India’s Christian rights network not hopeful after meeting with minorities commission

India John Dayal (middle) and activists in July 2022 in New Delhi to mark the anniversary of Jesuit Father Stansamy, who died in police custody on trumped up terrorism charges. | Credit: Anto Akkara

Christian leaders in India said that a Sept. 21 meeting with the National Commission for Minorities (NCM) did little to reassure them that the administration of Prime Minister Narendra Modi is serious about addressing the ongoing persecution of Christians in the country.

“While the positive is that there is some conversation, I do not set hopes very high,” said John Dayal, an outspoken Catholic activist and spokesperson for the United Christian Forum (UCF), a human rights organization that runs a toll-free service to record atrocities against Christians and extend support to the victims.

Iqbal Singh Lalpura, chairman of the NCM, met last week with Dayal and a delegation that included UCF president Michael Williams, coordinator A C Michael, Tehmina Arora of Alliance Defending Freedom, and Siju Thomas, a lawyer.

The commission, which acts as the watchdog of minority rights in the country, “has asked us to submit more details of the issues we have raised in the letter to the prime minister,” the UCF said in a press release following the meeting.

The UCF press statement also noted that commission chairman Lalpura, a former leader of the ruling Bharatiya Janata Party (BJP), assured the delegation that the commission will work to address cases of persecution of Christians and proposed that a “joint team to tour some of the areas where such communal issues are regularly occurring.”

Dayal told CNA Sunday that it is not clear that the government is serious about pursuing cases of violence against Christians.

“The chair wants the Christians to do the work and then police will investigate. He did not explain how communal violence data will be collected if government agencies do not,” said Dayal of the meeting that was organized in response to a UCF letter to Prime Minister Modi shortly after Easter.

Dayal further lamented that “the commission has no Christian member. Christians are now [under] the charge of the Buddhist member, a lady from Ladakh” in the northern Himalayas bordering China.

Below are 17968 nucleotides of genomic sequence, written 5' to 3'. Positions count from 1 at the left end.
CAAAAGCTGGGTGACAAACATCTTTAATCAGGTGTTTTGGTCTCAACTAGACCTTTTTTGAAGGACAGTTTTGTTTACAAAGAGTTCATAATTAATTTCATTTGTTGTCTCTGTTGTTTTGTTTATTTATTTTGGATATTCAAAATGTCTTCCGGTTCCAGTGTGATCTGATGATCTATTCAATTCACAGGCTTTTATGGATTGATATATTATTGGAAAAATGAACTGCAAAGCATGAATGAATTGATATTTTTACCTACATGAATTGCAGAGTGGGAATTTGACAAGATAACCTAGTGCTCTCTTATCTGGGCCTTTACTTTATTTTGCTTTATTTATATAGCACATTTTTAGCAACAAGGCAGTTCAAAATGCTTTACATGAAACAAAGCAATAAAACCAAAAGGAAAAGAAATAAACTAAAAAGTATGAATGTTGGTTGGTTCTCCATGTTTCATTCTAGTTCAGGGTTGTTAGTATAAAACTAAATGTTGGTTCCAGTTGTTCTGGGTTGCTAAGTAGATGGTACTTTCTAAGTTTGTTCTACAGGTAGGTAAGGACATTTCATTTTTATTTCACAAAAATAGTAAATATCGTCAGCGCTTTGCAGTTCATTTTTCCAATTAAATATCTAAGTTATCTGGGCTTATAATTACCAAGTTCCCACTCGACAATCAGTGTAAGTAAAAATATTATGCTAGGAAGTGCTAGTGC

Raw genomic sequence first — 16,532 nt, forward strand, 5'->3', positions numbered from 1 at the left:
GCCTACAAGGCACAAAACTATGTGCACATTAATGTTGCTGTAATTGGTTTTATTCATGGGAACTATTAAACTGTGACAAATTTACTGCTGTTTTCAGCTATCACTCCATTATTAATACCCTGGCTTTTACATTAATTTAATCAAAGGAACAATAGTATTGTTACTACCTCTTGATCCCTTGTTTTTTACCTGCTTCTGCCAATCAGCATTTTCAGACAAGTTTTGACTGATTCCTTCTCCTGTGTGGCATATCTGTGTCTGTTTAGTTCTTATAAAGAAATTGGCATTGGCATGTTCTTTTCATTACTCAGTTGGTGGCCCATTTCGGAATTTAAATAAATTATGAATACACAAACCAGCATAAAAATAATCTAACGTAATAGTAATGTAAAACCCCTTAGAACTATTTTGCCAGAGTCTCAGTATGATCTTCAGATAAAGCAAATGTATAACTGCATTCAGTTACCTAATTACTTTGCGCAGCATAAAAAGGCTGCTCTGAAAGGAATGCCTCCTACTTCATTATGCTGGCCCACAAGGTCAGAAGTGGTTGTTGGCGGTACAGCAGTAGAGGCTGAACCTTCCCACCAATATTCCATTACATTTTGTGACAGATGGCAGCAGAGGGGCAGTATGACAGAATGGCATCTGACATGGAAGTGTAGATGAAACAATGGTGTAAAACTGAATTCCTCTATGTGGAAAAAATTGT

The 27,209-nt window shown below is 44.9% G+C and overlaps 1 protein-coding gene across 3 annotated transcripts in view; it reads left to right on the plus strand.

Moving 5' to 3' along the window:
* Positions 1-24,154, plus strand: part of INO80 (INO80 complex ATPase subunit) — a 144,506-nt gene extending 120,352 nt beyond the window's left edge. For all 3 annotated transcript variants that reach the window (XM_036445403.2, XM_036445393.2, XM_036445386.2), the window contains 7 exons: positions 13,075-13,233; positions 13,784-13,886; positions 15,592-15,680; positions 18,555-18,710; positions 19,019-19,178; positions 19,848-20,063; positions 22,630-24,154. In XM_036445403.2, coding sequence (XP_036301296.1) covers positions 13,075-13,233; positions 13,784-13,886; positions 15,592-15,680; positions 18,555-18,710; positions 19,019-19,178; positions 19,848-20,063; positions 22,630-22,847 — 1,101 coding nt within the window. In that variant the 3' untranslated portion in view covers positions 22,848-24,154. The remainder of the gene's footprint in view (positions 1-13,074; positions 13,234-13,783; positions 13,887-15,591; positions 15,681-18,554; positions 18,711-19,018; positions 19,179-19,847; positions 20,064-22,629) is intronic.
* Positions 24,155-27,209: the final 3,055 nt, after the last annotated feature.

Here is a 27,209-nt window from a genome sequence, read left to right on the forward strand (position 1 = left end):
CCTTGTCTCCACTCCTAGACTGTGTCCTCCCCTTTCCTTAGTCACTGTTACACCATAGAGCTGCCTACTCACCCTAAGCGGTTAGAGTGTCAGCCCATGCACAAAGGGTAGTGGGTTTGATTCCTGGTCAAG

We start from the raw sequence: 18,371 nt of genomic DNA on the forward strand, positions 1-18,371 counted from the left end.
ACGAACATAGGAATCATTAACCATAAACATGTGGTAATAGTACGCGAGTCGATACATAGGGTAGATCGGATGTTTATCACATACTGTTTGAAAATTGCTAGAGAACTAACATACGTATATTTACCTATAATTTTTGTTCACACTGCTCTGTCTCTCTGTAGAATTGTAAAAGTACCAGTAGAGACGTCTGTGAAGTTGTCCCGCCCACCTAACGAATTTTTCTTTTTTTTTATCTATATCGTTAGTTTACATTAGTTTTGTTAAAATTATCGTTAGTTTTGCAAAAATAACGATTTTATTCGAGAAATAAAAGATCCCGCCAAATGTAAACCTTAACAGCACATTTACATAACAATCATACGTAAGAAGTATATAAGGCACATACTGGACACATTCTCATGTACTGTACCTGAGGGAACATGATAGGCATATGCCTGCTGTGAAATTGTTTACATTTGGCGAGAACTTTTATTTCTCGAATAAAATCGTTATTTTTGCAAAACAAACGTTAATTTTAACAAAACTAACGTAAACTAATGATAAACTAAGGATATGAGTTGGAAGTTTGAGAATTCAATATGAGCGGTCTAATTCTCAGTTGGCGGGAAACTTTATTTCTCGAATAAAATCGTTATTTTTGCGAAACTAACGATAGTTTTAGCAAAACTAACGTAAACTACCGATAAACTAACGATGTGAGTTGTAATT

Under the provisions of the NCM Act of 1992, each of the six religious minorities of India (Buddhists, Christians, Jains, Muslims, Sikhs, and Zoroastrians) are to be represented in the autonomous commission for three years.

The NCM chairman, Dayal noted, “also confessed that Prime Minister [Modi] himself had removed the 15-point program” for the welfare of religious minorities saying, “all development is for everyone without bias. So why special reservations?”

Data on anti-Christian violence

As India geared up to host the G20 meeting in New Delhi, with heads of top 20 countries including U.S. President Joe Biden joining the summit, the UCF brought out data documenting the increase in incidents of anti-Christian violence under the Modi regime.

“In the first 212 days of this year, 2023, 525 incidents of violence against Christians have been reported from 23 states of India in just eight months … All these incidents of violence are by mob violence led by vigilante groups of a particular faith who are allegedly receiving support from people in power,” the UCF press release pointed out.

“Attacks against Christians do not stop with mob violence only: 520 Christians have been arrested — accused of false forced conversions without evidence,” UCF elaborated. The organization noted that atrocities against Christians numbered over 100 when Modi took office in 2014 and shot up to 505 in 2022.

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